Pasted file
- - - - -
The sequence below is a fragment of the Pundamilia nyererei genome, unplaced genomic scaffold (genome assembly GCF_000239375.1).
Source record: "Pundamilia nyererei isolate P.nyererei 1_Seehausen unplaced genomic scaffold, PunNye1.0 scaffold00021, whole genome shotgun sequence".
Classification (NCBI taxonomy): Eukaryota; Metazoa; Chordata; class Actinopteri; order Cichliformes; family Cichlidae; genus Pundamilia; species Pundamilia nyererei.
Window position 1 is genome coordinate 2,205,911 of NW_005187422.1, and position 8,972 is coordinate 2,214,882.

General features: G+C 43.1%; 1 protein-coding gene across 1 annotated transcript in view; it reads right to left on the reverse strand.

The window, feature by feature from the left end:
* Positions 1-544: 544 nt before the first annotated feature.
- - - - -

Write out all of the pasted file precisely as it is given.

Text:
The sequence below is a fragment of the Pundamilia nyererei genome, unplaced genomic scaffold (genome assembly GCF_000239375.1).
Source record: "Pundamilia nyererei isolate P.nyererei 1_Seehausen unplaced genomic scaffold, PunNye1.0 scaffold00021, whole genome shotgun sequence".
Classification (NCBI taxonomy): Eukaryota; Metazoa; Chordata; class Actinopteri; order Cichliformes; family Cichlidae; genus Pundamilia; species Pundamilia nyererei.
Window position 1 is genome coordinate 2,205,911 of NW_005187422.1, and position 8,972 is coordinate 2,214,882.

General features: G+C 43.1%; 1 protein-coding gene across 1 annotated transcript in view; it reads right to left on the reverse strand.

The window, feature by feature from the left end:
* Positions 1-544: 544 nt before the first annotated feature.